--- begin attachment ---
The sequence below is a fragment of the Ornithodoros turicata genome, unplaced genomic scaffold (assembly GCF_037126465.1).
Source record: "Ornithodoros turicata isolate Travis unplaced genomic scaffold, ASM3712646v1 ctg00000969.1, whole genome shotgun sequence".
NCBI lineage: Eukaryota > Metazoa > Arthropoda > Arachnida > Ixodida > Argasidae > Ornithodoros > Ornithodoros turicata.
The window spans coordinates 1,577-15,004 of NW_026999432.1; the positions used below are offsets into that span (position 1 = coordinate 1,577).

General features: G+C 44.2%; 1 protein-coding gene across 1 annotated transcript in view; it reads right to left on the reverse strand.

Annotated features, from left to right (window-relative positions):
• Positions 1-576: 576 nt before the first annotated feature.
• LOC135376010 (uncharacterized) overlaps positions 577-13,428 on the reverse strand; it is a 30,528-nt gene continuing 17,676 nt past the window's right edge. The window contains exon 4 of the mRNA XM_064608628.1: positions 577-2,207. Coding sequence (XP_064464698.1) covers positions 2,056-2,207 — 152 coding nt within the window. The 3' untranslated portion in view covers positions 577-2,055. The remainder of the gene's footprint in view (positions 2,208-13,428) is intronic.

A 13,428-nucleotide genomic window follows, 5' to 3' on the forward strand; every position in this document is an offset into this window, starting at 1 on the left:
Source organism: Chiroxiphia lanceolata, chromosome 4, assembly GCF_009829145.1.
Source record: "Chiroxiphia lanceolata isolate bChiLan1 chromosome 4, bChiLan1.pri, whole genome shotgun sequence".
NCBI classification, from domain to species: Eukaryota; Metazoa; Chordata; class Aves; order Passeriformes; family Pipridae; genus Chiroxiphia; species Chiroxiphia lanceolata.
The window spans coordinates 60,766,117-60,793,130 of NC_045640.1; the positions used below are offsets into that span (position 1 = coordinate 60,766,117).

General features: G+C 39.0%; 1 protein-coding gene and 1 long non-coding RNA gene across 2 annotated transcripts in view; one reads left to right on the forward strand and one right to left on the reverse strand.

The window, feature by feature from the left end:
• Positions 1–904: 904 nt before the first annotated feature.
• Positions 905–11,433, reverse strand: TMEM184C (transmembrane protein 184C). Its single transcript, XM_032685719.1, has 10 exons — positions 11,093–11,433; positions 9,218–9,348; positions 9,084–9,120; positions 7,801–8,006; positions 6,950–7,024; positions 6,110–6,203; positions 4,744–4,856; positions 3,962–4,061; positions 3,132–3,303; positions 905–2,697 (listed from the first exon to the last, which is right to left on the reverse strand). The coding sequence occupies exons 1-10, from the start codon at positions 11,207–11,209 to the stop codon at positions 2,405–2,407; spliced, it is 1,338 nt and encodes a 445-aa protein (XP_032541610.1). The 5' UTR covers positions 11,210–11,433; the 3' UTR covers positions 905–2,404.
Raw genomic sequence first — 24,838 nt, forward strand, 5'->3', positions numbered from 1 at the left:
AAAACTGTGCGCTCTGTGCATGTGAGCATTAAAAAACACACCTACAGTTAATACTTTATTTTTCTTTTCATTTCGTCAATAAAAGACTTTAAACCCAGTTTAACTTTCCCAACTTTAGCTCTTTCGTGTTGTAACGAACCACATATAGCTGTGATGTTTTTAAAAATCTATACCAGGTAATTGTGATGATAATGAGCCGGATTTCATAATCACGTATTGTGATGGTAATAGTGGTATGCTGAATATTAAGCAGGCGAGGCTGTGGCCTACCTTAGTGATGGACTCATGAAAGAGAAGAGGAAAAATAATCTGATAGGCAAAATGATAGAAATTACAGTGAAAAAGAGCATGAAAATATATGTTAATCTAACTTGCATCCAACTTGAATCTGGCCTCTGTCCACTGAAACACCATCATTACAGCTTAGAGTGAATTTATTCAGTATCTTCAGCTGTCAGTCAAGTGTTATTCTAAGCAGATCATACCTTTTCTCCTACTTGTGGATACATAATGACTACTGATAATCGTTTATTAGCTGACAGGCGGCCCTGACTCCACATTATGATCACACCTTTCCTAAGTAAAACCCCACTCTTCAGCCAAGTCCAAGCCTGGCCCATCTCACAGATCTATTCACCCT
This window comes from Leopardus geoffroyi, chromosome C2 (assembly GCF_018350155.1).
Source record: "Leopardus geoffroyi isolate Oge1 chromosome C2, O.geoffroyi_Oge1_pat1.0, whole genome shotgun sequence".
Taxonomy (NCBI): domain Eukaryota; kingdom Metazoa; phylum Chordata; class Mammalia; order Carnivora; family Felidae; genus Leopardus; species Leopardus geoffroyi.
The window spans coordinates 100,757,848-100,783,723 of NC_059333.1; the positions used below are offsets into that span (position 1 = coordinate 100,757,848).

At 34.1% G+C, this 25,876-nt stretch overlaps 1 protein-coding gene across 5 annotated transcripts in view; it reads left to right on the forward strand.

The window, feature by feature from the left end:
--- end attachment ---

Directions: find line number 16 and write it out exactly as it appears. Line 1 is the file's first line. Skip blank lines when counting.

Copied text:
• Positions 1–904: 904 nt before the first annotated feature.